Hay Woes 2012, or, The Ongoing Saga of Feeding Fiber Sheep, Part 1
(no, not feeding fiber to sheep…)
It was a beautiful day this past Saturday, a gift of sunshine on a weekend day in November. Northwest Novembers are typically considered the worst month of the year, weather-wise, so anything other than rain is a plus. It’s early yet, we still have Thanksgiving coming up (storms with power outages and flooding are not uncommon on that weekend), but still, Saturday’s sun was lovely. It was chilly, with a healthy frost on the ground (and thick morning fog, here in the fogtown of this river valley), but I’ll take a little morning fog and cold temps in exchange for sunshine and no rain any day.
My first chore of the day was to meet Sally, a fellow shepherd, with my latest acquisition in my Grail quest of finding the perfect hay feeding situation for the sheep. It’s a beautifully constructed slow feeder, made by a local craftswoman, and allows the sheep to eat with two of the biggest grail factors completely obliterated: no waste (insert angels singing) and no vm (shorthand for vegetable matter (i.e., hay bits) in the fleece). I have my fingers crossed that it will work for Sally, because I’m hoping someday it will work for me too.
Here’s the back story: I purchased the feeder in September, when I began feeding hay to the sheep while they were still in the tired pasture. After a late summer with little rain, the grass just wasn’t growing out there, and even with evening foraging excursions outside the pasture, they were hungry. The slow feeder is solid, well constructed with attention to detail, and though a little spendy, it wasn’t overpriced. It’s basically a box with a heavy grate that you put over the hay which allows the animals to pull hay out in mouthfuls, but prevents them pulling out great wads that then get dropped on the ground and wasted. I put it out in the pasture and filled it with hay and life was good. Great even. After a day, and the sheep gobbling up the hay like they hadn’t eaten in weeks, there was zero waste. I was amazed and delighted. I filled it repeatedly in the next few days, with the same result – no waste and happy sheep. I was doing the happy dance. Then I noticed Minnie (and occasionally Fergus) standing in the center of the hay feeder instead of eating from the (out)sides. She just leaped in and helped herself. I was a little concerned that she’d get hurt jumping out, possibly getting stuck in the grid that holds the hay down, but she leaped out with aplomb. Of course, as she spent time in there, munching away (maybe resting in there too?), she didn’t bother to get out when she felt the call of nature. I realized after a couple of days that there were urine soaked areas of hay (because no one would go near that hay) and even little sheep raisins (poop). Dang.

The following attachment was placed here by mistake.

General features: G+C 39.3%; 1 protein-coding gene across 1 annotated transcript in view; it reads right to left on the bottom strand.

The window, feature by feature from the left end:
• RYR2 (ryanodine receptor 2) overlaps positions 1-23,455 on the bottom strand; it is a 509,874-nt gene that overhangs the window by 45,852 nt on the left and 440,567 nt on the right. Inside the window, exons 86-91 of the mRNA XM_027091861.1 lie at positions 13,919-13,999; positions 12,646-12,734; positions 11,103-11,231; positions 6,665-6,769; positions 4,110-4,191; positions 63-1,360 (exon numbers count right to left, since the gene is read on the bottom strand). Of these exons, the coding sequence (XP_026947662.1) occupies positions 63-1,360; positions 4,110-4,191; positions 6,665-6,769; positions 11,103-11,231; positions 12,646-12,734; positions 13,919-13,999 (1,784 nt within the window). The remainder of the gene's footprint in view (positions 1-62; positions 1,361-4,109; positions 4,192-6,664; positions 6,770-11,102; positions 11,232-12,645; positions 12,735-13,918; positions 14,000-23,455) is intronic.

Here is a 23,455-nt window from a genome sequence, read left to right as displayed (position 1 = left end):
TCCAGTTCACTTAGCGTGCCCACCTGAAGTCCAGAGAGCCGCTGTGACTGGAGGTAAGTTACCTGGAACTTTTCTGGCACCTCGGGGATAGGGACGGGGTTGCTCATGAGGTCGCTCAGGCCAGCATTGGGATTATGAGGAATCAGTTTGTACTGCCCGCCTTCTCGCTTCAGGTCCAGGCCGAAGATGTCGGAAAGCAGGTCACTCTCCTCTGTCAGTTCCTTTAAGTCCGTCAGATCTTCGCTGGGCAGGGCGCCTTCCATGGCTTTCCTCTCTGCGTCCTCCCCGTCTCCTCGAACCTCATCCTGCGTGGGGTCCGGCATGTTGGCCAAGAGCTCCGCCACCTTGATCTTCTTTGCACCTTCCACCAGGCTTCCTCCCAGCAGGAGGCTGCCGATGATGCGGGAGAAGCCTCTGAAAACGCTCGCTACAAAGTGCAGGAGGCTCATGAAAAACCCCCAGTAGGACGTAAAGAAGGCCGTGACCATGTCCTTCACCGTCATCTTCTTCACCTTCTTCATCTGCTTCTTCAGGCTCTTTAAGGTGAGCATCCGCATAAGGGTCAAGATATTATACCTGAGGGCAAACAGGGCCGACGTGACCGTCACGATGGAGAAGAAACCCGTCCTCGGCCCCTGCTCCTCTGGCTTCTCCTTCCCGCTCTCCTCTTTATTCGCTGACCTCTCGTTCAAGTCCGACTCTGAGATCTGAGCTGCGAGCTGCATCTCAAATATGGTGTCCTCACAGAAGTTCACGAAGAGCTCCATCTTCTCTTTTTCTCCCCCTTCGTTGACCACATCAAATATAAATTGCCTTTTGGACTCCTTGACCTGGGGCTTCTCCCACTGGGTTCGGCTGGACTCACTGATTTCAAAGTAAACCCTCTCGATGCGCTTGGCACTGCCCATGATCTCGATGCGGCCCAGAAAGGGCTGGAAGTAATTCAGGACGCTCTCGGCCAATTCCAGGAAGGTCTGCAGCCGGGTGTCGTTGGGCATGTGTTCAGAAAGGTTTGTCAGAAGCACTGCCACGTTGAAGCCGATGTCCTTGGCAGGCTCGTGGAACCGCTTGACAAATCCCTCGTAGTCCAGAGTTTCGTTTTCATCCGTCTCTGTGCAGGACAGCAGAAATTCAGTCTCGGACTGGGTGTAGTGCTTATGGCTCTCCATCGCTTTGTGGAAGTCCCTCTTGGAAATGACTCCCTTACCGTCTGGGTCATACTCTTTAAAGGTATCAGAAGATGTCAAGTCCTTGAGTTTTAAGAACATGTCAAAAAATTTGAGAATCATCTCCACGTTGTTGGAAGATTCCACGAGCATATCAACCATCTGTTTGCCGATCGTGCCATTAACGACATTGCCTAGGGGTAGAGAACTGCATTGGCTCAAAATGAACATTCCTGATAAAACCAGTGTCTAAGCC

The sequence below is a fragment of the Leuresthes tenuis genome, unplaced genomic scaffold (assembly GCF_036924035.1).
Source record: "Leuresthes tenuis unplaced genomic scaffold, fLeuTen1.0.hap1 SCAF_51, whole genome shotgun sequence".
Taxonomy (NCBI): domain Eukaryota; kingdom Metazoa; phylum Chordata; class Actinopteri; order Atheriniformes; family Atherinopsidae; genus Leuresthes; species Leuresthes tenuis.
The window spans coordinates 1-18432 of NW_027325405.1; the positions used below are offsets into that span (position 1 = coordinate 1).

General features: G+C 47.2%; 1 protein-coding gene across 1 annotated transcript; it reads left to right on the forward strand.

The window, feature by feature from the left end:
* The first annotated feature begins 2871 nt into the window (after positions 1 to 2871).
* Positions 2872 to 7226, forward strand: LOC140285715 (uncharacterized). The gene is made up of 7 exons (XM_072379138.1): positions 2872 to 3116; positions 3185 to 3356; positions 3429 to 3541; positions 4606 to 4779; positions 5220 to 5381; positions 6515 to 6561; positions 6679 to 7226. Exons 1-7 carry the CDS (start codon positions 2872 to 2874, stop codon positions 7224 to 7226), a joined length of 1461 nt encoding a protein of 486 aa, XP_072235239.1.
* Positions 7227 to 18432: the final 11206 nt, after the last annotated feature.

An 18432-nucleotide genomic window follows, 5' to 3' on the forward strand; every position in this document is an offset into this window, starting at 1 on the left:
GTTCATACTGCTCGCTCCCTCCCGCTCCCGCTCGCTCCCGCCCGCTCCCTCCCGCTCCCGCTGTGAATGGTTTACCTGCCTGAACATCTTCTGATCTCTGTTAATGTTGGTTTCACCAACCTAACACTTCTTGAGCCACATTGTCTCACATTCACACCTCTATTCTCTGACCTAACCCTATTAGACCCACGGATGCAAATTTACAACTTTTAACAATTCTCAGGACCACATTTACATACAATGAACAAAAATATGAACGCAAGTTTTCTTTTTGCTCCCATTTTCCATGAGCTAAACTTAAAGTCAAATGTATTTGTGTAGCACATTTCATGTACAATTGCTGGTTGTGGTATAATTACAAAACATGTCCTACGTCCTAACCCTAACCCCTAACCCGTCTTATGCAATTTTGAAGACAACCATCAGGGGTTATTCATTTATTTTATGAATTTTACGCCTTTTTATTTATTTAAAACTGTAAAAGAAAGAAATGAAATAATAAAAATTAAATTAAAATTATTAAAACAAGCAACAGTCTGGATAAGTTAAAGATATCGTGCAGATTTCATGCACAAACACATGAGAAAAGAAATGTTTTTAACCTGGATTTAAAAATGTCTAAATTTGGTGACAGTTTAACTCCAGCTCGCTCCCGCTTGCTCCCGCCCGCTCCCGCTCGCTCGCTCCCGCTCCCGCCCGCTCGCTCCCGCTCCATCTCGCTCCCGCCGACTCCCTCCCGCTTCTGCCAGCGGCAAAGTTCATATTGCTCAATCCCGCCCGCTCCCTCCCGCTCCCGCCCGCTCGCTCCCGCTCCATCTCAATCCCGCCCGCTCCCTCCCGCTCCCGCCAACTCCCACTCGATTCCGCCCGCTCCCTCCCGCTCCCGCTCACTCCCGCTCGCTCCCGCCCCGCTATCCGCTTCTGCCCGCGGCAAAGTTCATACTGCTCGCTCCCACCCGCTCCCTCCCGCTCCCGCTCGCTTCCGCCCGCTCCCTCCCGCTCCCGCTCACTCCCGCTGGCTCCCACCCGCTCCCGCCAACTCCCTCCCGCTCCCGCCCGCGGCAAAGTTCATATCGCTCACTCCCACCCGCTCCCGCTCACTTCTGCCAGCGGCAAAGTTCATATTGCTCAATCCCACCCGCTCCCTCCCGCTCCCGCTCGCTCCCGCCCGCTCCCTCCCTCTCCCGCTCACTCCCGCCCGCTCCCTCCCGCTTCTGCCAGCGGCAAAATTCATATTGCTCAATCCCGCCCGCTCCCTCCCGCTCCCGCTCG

So the waste issue reared its ugly head again, this time due to soiling. I called the feeder’s maker, Brenda, and we discussed ideas. She offered to put up some vertical slats along the sides, sort of like headstalls, so the sheep could put their heads in between to feed, but it would hopefully prevent Minnie from jumping in. I made the trip back up to her shop – an hour’s drive – and she put on the slats. I was hopeful. I put it back out when I got home that afternoon, and by the next day, Minnie was back in, munching, peeing, and pooping happily from the center of the box. The box was getting stained and stinky and I finally pulled it out. Maybe when she gets bigger I can try again.
In the meantime, Sally emailed me. She’d contacted Brenda independently and had gone to Brenda’s shop to see the feeders. Brenda is a horse person, and designed the feeder with equines in mind, and the smaller sizes and modifications are only for other species (sheep, goats, llamas and alpacas). I’d sent her a photo of my sheep using the feeder and she shared that with Sally when Sally contacted her (I’d given her permission to use the photo for her ads). Sally recognized the sheep as Shetlands and asked Brenda who they belonged to. Brenda couldn’t remember my name, but remembered where I lived, and Sally deduced it must be me and sent me a note. She’d been my connection a couple of times, once when she was picking up a primo pasture seed from the dealer in Oregon and offered to bring up a bag for anyone interested in our area, and another time she offered to pick up a mineral mix sold by another Shetland breeder on the Olympic peninsula, since she goes over there regularly. So we knew each other via these connections (and the Shetland chat list).
I’m hoping the feeder will work for Sally. So far so good, according to the report tonight, and she is just as amazed as I was at the reduction in wasted hay. She has a small boy that she’s concerned will do the same thing as Minnie, but I think if the slats had been up from the start, perhaps Minnie wouldn’t have developed the habit right off the bat. For now I’m back to using my hay nets, a good solution for the most part, except for vm issues. Thankfully the vm problem is moot with the current batch of hay (like, 75 bales worth) I purchased for the winter. Unfortunately, the waste issue has come back into play. More on that in Part 2.